The irony of the budget battle may be that this standoff between two fiscally irresponsible political parties who propose perpetual deficits will be blamed on the Republicans (the four-penny party) rather than the Democrats (the two-penny party). The President and Senate Democrats are pursuing the same political strategy employed by Bill Clinton back in 1995. They are portraying the House Republicans as having irresponsibly shut down the federal government, even as they veto and vote down House spending bills that would keep the government open and fund deficits at nearly their presently massive levels.

The Senate and the President can't enact deficit spending without help from the Republican House of Representatives. So their strategy is essentially to throw a tantrum like a two-year-old spoiled brat who holds his breath until he gets a piece of candy. They're threatening to vote down slightly more moderate spending and shut down the government until they get every penny of their deficit candy. If the Republicans stick to their cuts, they could portray the Democrats as the spoiled brats trying to blackmail the nation into more deficit spending. After all, that's what the Democrats are trying to do.

Democrats will likely try to portray the Republicans as the spoiled party. That's what President Clinton managed to do in a brilliant public relations campaign that reversed the reality and portrayed Republicans — who weeks later caved in to White House demands on spending — as the spoiled brats. Moreover, the Republican cave-in on spending resulted in an electoral drubbing at the polls the next year in 1996.

The House leadership under John Boehner and Eric Cantor has not given the air of competence in waging the public relations battle needed to win the minds of the American people on the deficit issue. At best, they've created distractions. House Majority Leader Eric Cantor (the second-ranking GOP House member) introduced a bizarre and unconstitutional proposal called the Government Shutdown Prevention Act last week that only made the GOP leadership look foolish.

Moreover, the Republicans don't differ with Democrats on principle, they only differ only on percentages. The four-penny party recently published a new budget proposal (the Ryan budget) that would reduce deficit levels somewhat, but still maintain deficit spending at least for another 20 years or more. Among Republicans, only Senator Rand Paul has produced a budget proposal that would balance the federal budget before his next election (and even it wouldn't balance the budget until 2016).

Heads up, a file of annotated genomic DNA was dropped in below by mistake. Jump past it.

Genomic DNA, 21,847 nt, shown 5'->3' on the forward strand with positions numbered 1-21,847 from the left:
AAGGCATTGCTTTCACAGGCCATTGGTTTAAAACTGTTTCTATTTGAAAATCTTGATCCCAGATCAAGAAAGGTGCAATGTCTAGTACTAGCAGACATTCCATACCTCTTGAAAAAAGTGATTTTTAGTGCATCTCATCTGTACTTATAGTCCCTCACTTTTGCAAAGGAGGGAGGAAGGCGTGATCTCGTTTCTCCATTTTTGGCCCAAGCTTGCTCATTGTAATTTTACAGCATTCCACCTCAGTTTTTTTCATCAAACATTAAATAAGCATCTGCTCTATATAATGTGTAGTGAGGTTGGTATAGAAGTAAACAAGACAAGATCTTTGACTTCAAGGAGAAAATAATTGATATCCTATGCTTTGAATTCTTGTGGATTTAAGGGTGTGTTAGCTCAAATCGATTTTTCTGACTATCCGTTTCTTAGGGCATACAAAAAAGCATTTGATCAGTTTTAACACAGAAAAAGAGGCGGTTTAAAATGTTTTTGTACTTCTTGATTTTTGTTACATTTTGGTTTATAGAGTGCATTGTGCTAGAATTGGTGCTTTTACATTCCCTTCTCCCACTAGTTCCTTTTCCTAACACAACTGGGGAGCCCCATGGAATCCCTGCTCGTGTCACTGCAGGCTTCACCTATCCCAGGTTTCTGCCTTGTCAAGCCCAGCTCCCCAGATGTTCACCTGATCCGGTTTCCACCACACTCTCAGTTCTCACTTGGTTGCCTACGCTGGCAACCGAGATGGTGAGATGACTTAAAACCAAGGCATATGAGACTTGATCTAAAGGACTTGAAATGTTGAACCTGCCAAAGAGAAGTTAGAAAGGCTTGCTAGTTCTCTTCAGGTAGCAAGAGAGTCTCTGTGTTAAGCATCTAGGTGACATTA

The spending battle over appropriations also overlaps with a deadline to raise the statutory debt limit, currently set at $14.3 trillion, which the U.S. government will reach on May 16. The statutory debt limit is the legal maximum the government can borrow, and is being driven up by the deficit spending currently being debated in Congress. "On average, the public debt of the United States increases by approximately $125 billion per month," Treasury Secretary Timothy Geithner wrote in a letter to Congress April 4, adding:

If the debt limit is not increased by May 16, the Treasury Department has authority to take certain extraordinary measures, described in detail in the appendix, to temporarily postpone the date that the United States would otherwise default on its obligations. These actions, which have been employed during previous debt limit impasses, would be exhausted after approximately eight weeks, meaning no headroom to borrow within the limit would be available after about July 8, 2011.

It's unclear if Geithner plans to use the similar "extraordinary measures" to mitigate a government shutdown in the absence of appropriations.

Ironically, if the Republican House of Representatives refuses to pass deficit spending in the current appropriations battle, the concerns about a looming debt limit increase would disappear overnight.

Related article:

Impact of a Government Shutdown